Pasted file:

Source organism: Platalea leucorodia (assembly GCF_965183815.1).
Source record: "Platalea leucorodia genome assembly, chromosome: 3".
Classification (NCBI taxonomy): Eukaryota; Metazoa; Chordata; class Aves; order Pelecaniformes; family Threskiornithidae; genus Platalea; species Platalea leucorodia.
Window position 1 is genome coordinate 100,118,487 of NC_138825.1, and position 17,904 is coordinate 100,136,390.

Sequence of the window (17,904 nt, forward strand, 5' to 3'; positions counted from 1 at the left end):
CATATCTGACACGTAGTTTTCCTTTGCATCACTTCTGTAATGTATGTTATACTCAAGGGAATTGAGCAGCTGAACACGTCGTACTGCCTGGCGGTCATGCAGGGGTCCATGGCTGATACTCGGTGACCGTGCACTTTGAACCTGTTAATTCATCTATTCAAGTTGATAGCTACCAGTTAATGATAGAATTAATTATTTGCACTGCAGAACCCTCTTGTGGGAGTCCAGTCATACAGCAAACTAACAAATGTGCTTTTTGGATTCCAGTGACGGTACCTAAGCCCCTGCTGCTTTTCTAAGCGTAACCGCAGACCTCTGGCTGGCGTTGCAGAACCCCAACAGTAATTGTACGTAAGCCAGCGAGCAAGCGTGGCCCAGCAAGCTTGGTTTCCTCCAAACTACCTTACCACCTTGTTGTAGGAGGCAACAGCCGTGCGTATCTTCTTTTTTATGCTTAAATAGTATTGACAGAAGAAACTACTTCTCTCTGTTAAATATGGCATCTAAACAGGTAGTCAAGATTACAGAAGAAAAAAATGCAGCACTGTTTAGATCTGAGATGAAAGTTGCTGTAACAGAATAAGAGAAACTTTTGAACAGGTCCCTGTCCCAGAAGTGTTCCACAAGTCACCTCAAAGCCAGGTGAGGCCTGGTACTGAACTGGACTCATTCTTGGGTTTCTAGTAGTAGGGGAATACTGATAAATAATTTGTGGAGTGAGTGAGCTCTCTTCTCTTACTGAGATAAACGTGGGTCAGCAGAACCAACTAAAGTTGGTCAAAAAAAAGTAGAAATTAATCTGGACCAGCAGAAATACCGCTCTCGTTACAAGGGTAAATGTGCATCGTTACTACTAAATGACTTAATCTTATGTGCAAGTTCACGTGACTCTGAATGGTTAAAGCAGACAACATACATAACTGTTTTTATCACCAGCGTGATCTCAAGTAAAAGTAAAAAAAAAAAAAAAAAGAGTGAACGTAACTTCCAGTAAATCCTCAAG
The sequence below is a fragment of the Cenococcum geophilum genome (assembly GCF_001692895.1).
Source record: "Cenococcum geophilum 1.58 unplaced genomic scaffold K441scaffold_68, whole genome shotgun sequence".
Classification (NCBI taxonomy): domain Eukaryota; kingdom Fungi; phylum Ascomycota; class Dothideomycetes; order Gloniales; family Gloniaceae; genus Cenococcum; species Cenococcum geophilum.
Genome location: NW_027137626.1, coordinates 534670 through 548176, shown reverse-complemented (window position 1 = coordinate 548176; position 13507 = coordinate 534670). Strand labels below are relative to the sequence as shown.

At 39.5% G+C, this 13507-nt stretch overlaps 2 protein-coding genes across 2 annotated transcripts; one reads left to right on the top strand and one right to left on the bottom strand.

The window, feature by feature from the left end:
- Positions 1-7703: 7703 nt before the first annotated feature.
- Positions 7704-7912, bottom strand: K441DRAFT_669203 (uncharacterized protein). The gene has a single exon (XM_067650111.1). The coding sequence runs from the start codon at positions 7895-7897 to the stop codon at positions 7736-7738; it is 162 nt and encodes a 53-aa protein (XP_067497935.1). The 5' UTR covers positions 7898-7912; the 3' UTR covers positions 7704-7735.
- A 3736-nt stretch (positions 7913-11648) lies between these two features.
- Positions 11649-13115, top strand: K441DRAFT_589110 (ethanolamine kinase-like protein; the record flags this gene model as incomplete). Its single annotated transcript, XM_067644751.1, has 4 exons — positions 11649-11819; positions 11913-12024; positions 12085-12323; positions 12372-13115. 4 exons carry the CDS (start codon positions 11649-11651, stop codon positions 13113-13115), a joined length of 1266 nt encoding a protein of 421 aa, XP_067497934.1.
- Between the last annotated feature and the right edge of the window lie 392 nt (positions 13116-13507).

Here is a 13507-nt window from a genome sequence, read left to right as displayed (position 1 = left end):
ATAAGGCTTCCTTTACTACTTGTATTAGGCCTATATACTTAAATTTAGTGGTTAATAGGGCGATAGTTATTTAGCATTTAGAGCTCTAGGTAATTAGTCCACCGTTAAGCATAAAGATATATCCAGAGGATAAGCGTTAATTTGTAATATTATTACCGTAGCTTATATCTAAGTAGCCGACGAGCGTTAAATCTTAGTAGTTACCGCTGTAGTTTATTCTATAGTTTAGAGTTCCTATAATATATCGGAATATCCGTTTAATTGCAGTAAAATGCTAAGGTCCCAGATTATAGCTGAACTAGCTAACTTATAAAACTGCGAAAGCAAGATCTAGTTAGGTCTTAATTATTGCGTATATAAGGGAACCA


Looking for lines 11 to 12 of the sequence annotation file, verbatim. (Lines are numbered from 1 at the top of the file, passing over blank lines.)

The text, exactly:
At 39.5% G+C, this 13507-nt stretch overlaps 2 protein-coding genes across 2 annotated transcripts; one reads left to right on the top strand and one right to left on the bottom strand.

The window, feature by feature from the left end: